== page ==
Murder

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Murder is when one person kills another person on purpose. It is only called "murder" when it is against the law. If a person does something that makes someone else die, it is often known as manslaughter or homicide. This is true if it was an accident. Sometimes, a death caused by someone else may not be a crime. For example, in some situations, killing may be self-defense. A person who commits murder is called a murderer.

The legal definition of "murder" and "manslaughter" may be different in different countries, and is very much argued on: for example, killing in war is not usually called "murder" by those who take place in the war. Killing in self defense (if people being attacked kill someone who is attacking them) is not usually "murder".

Assassination[change | change source]

"Assassination" is a word which means murdering someone for a reason. The word is most used when the person who was killed was a famous celebrity or was a person involved in politics. The people who carry out assassinations are called "assassins" or "Hit-men". An assassin may murder someone for political reasons, for money, or for other reasons, such as favors owed and revenge.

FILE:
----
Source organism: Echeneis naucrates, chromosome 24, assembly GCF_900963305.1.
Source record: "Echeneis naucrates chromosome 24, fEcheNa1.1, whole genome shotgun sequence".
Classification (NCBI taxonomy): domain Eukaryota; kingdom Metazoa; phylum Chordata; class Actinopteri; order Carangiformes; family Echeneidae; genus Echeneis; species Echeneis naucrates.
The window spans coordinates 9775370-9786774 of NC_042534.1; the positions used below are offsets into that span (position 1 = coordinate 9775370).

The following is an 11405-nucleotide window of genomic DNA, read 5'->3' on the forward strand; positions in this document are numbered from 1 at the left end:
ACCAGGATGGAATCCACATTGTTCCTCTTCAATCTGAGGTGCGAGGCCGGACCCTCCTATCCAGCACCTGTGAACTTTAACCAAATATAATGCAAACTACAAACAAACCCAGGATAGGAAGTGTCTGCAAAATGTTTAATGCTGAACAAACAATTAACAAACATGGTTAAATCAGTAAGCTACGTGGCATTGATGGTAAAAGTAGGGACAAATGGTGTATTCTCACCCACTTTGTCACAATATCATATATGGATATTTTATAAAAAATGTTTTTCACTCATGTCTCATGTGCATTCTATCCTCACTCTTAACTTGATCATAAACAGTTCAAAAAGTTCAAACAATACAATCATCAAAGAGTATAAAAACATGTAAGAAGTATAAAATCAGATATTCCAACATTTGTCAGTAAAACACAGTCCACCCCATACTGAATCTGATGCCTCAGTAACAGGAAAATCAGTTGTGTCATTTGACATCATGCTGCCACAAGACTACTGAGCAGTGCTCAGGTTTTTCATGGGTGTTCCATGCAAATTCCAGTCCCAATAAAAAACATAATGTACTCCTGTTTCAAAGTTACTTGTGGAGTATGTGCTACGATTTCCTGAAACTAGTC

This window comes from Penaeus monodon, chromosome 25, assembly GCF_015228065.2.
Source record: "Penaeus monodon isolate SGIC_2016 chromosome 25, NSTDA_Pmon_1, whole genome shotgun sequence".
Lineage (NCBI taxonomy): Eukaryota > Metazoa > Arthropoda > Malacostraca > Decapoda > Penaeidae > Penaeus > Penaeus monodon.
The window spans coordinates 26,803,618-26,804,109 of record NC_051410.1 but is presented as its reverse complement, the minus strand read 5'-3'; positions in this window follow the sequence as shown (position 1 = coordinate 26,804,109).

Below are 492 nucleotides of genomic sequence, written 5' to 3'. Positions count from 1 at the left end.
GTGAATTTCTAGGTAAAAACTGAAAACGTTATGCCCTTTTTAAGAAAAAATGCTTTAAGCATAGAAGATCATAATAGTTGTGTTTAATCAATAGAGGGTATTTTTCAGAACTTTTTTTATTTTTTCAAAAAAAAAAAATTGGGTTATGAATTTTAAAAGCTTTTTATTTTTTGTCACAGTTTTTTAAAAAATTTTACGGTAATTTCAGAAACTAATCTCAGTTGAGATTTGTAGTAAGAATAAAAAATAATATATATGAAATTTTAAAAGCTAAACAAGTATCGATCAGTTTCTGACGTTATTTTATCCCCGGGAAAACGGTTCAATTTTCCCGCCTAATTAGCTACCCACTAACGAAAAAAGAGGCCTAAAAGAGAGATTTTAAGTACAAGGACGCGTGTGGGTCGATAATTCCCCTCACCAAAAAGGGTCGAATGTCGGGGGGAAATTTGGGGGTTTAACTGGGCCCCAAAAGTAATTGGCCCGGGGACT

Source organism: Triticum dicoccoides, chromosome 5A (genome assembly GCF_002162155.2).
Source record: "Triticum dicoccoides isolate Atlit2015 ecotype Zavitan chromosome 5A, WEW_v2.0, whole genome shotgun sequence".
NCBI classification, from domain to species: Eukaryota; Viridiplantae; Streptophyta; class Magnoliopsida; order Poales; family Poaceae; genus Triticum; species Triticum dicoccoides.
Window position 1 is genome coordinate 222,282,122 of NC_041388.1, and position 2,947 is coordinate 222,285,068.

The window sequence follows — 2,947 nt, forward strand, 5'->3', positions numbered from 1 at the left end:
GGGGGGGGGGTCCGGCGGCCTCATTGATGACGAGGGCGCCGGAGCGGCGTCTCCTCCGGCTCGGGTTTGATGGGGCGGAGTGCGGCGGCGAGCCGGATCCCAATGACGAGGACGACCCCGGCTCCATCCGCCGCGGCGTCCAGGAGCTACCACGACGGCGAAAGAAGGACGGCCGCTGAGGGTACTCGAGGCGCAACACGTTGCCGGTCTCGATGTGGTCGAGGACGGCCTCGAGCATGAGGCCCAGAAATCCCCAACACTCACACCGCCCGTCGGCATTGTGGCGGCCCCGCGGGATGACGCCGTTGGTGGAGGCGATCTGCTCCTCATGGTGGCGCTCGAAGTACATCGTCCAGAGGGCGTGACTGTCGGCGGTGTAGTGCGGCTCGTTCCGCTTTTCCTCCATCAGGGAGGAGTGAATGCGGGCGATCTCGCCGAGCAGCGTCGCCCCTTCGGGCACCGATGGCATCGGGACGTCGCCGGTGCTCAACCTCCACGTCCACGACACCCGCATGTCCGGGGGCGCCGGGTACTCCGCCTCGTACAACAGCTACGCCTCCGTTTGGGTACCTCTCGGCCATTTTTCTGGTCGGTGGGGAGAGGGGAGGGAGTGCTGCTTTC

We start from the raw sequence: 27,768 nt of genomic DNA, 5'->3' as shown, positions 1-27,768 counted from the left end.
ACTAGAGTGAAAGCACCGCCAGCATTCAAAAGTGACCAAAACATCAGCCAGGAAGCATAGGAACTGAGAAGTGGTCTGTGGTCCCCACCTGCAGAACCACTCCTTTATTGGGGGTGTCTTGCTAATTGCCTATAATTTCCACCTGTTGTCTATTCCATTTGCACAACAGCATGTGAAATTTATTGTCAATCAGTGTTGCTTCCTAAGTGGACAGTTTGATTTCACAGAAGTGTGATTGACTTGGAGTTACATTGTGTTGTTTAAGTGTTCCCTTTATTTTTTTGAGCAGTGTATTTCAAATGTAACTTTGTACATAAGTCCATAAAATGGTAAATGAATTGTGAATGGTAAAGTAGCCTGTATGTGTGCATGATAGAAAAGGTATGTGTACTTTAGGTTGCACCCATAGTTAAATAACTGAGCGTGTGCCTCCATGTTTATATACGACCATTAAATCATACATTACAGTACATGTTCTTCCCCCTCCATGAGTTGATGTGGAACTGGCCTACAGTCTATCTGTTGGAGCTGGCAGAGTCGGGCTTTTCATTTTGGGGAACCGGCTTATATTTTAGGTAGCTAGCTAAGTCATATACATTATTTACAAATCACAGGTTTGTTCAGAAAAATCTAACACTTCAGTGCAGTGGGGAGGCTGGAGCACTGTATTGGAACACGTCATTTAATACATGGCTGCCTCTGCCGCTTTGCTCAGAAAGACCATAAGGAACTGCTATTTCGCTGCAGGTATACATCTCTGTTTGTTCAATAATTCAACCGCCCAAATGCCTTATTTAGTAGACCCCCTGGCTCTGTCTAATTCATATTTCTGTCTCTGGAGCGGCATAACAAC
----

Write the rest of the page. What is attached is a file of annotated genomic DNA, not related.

The word "Assassin" comes from Hashshashin,[1] a Muslim group that was active in the Middle East from the 8th to the 14th centuries. This secret society killed people for political and religious reasons.[2] It is thought that the assassins were under the influence of hashish and opium during their killings or during their training. The word assassin comes from either hashashim, the influence of the drugs, or hassansin, after their leader, Hassan-i Sabbah.

The first use of the word "assassination" in a book is The Tragedy of Macbeth by William Shakespeare (1605).[3][4]

Cover-ups[change | change source]

Hiding a human death is thought to be very bad - almost as bad as homicide itself. One of the reasons Slobodan Milosevic and Saddam Hussein are said to have committed crimes against humanity is mass graves that were found in Bosnia and Iraq, which contained many people who opposed them. Today some people continue to deny that Adolf Hitler killed millions of Jews, gypsies, homosexuals and political opponents in his death camps during World War II - this is called Holocaust denial, which is illegal in several European countries. Cover ups are frequent in the mafia and other organized crimes.

Probably the worst cases of mass death in living memory are the Rwandan Genocide and The Killing Fields of Cambodia under the Khmer Rouge; each of killed approximately half of the population.

Related pages[change | change source]

Blurry impression of the murder of Inejiro Asanuma by Otoya Yamaguchi, October 1960

References[change | change source]

  1. American Speech - McCarthy, Kevin M. Volume 48, pp. 77-83
  2. Secret Societies Handbook, Michael Bradley, Cassell Illustrated, 2005. ISBN 978-1844034161
  3. "Assassination". Oxford English Dictionary. Oxford University Press, second edition, 1989
  4. Inventing English: A Portable History of the Language, Seth Lerer, 2007